Muscle Weakness

Muscle weakness describes different conditions of reduced muscle strength, on the one hand true or primary muscle weakness or on the other hand muscle tiredness or muscle 'fatigability'. Muscle weakness is a symptom, not a disease!

Primary or true muscle weakness is a lack of physical muscle strength and the feeling that extra effort is required to move the limb, an inability to perform a motion or with simple words the muscle isn’t working properly. This can be caused on different levels of locomotor system.

A brain disease for instance a Stroke or a Multiple Sclerosis can detain the order to initiate a motion, although the following nerves and muscles are intact. At the level of the spine or spinal cord maybe a disc disease inhibits the order to reach the effector. Or at the level of peripheral nerve system an impinged nerve isn’t forwarding the electric stimulus to the muscle or at the end the target muscle is affected by a muscular dystrophy or myopathy. All these conditions result in weakened muscles which cannot move the usual load. It's a real change in muscle power.

Muscle tiredness or asthenia means an exhaustion or weariness when using the muscle leading to reduced speed. It takes more effort to do a motion, but the muscle isn't genuinely weaker. The muscle can perform. Conditions as chronic fatigue syndrome, fibromyalgia, depression, anaemia, diabetes, hypothyroidism, electrolyte disorders such as low levels on sodium or potassium, dehydration, rheumatism, soft tissue diseases, chronic pain syndrome, chronic heart, lung and kidney disease, ageing, medications as Statins (used to lower Cholesterol), antibiotics (Ciprofloxacin, Penicillin), long term use of oral steroids (Cortisone) and lack of exercises due to an inactive (sedentary) lifestyle are characterized by this type of weakness.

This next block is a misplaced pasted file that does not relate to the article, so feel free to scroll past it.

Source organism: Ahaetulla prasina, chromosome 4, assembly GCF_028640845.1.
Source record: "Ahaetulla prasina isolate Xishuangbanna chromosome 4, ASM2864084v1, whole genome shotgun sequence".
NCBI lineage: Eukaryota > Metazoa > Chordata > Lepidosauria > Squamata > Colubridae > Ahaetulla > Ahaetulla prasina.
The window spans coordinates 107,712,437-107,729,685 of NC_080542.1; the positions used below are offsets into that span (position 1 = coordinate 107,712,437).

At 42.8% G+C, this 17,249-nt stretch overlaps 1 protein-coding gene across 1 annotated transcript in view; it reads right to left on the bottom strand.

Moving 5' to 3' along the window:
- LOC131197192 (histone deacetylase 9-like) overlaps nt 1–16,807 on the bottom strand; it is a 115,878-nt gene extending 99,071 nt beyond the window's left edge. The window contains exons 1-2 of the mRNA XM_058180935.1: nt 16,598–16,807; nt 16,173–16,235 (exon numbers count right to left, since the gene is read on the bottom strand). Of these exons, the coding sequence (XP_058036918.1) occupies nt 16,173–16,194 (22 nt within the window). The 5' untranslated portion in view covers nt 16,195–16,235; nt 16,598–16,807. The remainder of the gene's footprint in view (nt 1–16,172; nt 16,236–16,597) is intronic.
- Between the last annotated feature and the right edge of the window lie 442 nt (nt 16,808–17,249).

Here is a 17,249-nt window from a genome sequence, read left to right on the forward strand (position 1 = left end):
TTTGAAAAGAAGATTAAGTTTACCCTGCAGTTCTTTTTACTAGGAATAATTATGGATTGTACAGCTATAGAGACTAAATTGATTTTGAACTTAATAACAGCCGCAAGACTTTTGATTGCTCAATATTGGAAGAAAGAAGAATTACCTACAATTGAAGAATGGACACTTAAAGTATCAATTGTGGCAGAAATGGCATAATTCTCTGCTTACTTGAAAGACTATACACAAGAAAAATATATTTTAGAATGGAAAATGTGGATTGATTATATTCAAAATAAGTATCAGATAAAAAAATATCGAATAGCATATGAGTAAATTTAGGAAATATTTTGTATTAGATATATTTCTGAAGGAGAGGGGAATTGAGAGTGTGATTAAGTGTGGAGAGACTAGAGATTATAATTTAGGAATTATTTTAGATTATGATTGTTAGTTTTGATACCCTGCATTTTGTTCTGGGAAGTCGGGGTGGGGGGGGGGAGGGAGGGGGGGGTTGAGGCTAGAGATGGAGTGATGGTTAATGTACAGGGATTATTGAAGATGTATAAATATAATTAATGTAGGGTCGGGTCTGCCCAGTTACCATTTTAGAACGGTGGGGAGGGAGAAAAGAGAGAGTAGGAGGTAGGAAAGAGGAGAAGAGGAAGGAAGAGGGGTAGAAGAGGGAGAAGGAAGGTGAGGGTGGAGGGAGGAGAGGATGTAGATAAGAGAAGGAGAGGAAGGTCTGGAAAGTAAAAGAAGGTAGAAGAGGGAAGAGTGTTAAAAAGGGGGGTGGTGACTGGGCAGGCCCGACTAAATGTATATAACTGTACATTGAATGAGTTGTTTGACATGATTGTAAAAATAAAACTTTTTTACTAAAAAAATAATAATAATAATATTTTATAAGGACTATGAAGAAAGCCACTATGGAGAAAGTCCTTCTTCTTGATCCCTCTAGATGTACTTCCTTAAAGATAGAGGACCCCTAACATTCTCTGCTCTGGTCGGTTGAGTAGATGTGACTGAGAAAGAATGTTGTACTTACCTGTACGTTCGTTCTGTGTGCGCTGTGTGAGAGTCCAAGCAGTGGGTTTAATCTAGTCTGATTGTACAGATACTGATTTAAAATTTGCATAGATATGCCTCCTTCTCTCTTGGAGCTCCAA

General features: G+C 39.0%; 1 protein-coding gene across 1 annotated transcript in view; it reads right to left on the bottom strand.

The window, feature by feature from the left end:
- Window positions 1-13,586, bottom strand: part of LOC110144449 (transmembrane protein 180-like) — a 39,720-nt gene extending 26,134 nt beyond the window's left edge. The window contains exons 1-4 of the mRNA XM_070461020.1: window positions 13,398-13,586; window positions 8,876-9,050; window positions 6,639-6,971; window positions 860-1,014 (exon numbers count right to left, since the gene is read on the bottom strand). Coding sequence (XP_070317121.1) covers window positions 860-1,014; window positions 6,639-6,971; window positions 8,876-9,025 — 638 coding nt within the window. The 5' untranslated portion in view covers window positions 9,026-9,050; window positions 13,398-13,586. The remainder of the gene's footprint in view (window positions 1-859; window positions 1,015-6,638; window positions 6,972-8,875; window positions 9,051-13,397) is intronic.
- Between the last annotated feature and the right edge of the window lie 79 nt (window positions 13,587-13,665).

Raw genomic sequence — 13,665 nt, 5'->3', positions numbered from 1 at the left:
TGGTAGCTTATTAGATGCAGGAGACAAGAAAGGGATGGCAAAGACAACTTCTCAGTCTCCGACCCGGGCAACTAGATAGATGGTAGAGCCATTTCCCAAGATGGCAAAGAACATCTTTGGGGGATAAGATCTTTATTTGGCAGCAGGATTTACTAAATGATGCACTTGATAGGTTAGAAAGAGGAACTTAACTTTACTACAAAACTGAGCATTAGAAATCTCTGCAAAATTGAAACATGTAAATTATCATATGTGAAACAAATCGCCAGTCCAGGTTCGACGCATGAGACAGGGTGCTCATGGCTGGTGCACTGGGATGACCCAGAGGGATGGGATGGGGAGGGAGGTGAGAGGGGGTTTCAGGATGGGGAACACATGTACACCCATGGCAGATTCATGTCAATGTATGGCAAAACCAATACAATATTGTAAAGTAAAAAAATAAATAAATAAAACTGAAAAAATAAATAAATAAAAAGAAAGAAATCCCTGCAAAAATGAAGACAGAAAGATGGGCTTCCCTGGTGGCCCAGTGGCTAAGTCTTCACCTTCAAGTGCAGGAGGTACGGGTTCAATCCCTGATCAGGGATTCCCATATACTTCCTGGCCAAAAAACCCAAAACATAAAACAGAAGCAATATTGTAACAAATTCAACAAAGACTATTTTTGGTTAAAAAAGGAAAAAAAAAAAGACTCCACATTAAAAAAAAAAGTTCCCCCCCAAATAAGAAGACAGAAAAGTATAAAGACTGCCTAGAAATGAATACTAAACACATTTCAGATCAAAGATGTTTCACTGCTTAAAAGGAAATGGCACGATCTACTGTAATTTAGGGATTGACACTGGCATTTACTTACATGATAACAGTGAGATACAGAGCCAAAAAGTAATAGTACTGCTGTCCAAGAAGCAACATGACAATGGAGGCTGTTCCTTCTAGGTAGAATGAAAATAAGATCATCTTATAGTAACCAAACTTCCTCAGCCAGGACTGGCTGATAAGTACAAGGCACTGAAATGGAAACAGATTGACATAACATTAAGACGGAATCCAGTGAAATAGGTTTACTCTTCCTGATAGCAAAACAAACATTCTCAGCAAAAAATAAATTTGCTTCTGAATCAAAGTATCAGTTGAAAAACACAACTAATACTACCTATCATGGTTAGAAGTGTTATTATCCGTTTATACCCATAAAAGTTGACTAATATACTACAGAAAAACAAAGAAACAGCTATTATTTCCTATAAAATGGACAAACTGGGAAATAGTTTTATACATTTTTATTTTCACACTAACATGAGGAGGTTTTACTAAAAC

Muscle 'fatigability' defines diseases where the muscle starts off normally but tires very fast and takes longer to recover than normal. Typical diseases are myasthenia gravis and myotonic dystrophy.


Diagnosis starts by taking an extensive medical history addressing your symptoms, the trigger factors, the duration and the frequency, work environment, social habits, toxic exposure, risk of infectious diseases and family history of neurological disease. Check of vital signs such as blood pressure and pulse, followed by a proper physical examination focusing on gait and maintaining of balance, general and specific motor power testing, tabbing the muscle stretch reflexes should give first differential diagnosis. Additional tests such as laboratory tests, Electromyography (EMG), Nerve Conduction Studies (NCS) and imaging of brain are sometimes recommended for confirmation of diagnosis.